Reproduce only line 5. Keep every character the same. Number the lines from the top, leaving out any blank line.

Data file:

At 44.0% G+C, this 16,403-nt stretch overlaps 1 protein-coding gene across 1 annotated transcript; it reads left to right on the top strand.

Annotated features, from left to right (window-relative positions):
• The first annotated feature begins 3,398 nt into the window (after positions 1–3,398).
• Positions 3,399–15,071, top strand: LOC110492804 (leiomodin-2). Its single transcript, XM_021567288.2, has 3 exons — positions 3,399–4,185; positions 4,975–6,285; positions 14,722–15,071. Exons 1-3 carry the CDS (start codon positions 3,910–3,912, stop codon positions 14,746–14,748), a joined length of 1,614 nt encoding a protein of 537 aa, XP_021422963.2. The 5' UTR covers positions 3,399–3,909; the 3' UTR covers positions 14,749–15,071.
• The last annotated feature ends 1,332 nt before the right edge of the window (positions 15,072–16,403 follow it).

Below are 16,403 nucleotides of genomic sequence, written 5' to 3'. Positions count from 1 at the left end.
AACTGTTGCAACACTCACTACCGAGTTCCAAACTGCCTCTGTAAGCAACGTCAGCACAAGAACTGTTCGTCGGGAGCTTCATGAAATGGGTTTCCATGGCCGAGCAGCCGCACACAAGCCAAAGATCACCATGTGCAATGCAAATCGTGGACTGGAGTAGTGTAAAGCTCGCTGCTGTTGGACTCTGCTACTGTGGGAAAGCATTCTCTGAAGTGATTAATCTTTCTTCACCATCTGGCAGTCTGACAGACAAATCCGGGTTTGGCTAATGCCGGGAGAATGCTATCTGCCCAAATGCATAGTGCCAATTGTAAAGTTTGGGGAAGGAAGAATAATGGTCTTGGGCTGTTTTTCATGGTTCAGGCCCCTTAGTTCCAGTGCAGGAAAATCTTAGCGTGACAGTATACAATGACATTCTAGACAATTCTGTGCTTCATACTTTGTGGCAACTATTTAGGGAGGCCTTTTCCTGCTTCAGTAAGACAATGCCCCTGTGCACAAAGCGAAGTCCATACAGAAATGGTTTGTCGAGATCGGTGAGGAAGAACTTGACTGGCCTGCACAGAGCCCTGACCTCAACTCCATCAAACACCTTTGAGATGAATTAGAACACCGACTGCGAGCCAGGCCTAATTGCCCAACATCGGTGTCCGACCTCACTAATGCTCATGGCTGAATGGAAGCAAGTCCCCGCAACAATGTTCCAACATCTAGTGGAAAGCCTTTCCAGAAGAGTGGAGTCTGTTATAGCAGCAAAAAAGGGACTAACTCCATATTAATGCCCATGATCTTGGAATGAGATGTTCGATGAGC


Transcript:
• The last annotated feature ends 1,332 nt before the right edge of the window (positions 15,072–16,403 follow it).